by Dr. Ken Canfield
If you’re anything like me, you can’t get enough of your grandkids, and you’re looking for more ways to stay in contact, build them up, and let them know you love them. This week I’m sharing one great idea for how to do that, and the idea comes from a father and daughter, but it’s a natural for grandparents and grandkids too.
One summer, Chris took a trip with his daughter’s youth group to work on houses in a blighted rural area. Now Chris, being a bottom-line, results-oriented businessman, was eager to get in there, swing a hammer, repair some walls and get as much done as possible in the time they were there.
But before they started, the director from the mission organization gathered everyone for a meeting. He had a bulletin board with envelopes attached to it, one for each team member, and he explained that they would be giving “encouragrams” to one another for the whole week they were there. He explained that “encouragrams” are short messages of encouragement. Each day the first order of business was to write a short, positive note to another team member.
This was just about the last thing Chris wanted to do. What does this have to do with building houses? he thought. About an hour later, he went to his envelope and found this message: “Thanks for coming along on the trip. I love you and am glad you’re here.” It was signed by his daughter, Erika.
As you can imagine, Chris was hooked. Over the next seven days, he wrote many notes to his daughter and the other teens on the trip, and he received many himself. It was an eye-opening reminder of the dynamic impact of encouraging words, and after that week he committed himself to using encouragrams regularly at home with his wife and other children.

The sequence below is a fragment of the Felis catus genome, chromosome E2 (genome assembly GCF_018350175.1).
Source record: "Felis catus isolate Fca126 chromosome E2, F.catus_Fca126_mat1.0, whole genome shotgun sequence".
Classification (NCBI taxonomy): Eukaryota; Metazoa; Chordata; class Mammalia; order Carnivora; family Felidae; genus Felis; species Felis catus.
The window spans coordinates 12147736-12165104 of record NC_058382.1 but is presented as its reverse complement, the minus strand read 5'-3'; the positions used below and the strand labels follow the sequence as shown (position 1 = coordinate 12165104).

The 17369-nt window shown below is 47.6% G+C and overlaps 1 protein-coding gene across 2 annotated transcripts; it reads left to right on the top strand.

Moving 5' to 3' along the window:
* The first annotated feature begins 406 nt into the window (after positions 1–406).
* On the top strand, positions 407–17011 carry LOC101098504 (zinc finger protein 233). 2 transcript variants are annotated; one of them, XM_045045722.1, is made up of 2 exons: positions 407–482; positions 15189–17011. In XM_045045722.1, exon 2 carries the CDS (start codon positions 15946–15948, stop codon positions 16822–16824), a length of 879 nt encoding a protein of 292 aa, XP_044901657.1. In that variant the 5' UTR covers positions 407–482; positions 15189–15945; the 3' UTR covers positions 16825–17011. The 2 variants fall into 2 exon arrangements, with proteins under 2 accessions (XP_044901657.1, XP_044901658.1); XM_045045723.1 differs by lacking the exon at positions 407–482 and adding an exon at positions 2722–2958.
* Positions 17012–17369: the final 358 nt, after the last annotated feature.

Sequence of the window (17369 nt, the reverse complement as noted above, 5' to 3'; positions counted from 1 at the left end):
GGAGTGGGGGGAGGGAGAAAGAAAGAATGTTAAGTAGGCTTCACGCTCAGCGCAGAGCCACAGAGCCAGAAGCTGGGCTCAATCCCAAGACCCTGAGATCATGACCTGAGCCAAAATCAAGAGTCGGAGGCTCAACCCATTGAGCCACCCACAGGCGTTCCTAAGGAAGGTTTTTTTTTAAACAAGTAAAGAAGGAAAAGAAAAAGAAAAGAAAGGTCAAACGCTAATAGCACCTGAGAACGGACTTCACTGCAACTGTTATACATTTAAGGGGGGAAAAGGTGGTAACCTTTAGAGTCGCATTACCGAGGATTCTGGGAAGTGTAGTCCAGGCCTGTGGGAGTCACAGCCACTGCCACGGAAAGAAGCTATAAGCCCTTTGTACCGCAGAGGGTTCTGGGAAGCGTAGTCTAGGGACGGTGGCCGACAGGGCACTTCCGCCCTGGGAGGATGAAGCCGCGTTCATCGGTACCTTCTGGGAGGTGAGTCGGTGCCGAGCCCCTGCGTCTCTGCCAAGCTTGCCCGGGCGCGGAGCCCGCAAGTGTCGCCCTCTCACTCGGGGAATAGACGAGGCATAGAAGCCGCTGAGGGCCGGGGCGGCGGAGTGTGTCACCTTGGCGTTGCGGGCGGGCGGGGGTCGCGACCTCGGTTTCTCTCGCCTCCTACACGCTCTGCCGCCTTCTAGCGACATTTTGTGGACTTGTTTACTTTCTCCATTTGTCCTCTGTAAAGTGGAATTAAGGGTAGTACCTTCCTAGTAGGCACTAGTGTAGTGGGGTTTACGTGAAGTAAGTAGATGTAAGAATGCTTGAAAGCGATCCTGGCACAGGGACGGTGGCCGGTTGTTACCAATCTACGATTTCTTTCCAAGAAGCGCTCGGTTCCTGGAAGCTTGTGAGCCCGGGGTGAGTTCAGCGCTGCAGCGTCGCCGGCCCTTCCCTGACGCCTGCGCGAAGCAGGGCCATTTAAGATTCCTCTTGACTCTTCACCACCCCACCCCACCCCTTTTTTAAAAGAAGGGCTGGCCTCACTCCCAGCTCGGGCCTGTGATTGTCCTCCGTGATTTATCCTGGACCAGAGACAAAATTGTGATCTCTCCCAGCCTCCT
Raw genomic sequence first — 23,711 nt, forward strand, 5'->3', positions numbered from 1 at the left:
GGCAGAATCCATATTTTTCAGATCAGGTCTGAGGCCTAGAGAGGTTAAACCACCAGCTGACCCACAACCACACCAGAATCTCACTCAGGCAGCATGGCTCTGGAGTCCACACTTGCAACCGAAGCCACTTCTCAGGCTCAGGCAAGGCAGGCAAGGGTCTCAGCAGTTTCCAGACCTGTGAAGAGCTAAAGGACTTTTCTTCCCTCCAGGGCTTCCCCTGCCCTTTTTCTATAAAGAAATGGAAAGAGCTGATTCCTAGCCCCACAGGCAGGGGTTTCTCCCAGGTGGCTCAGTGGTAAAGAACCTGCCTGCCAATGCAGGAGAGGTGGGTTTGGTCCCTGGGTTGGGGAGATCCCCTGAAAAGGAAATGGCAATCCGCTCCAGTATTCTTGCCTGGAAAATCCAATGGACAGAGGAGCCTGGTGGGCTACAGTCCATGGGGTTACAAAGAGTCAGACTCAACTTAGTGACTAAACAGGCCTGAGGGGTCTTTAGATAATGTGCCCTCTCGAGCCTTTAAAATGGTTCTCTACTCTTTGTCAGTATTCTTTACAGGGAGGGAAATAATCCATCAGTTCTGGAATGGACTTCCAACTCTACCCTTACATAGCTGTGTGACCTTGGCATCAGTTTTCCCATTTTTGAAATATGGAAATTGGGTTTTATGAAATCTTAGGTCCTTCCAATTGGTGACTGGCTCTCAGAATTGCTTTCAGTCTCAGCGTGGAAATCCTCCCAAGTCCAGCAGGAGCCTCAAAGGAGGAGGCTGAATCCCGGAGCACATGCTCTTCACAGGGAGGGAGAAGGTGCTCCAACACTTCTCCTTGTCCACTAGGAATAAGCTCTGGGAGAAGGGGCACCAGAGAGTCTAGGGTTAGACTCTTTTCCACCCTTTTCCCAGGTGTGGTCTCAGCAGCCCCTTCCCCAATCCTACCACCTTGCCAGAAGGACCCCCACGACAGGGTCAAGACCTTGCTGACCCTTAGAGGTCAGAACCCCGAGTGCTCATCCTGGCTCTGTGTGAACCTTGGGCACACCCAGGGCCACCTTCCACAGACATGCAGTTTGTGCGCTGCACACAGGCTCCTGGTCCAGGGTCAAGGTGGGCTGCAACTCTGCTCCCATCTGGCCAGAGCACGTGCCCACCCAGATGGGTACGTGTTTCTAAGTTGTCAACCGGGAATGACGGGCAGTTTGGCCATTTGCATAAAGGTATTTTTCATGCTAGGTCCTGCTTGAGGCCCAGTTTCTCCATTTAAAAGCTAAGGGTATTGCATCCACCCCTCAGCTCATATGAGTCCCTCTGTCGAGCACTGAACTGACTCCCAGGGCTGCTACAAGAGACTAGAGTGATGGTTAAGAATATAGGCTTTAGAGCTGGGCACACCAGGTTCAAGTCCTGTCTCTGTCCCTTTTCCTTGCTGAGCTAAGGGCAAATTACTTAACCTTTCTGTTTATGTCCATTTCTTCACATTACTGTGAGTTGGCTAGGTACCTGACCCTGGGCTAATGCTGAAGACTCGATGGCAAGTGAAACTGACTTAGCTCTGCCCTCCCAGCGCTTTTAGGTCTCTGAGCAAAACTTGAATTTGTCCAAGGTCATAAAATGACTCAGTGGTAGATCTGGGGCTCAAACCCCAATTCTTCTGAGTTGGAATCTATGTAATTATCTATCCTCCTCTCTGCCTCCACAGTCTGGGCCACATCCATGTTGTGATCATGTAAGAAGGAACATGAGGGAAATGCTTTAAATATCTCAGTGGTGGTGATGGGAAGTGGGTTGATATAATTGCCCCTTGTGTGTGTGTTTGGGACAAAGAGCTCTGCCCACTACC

All kids need encouragement, and as a grandparent, maybe one of your main goals can be to fill up your grandkids’ emotional tanks with as much encouragement as they can hold.
You never know, you might start a trend that spreads to your grandkids’ parents and the whole family. Surely many families can use more positive words and encouragement, and it can start with you!
Today’s technology makes it even easier. Maybe you can text your encouragrams, send them by email or mail, or write them on a marker board when the grandkids visit. Just notice something positive about them and their character and send a quick blessing that’s clear and specific. Then make a commitment to keep it up through the coming weeks and months.
I think you’ll be surprised at what a difference it can make in your grandchild and in your relationship with him or her.
Are you already doing something similar? Share your ideas with other grandparents on our Facebook page.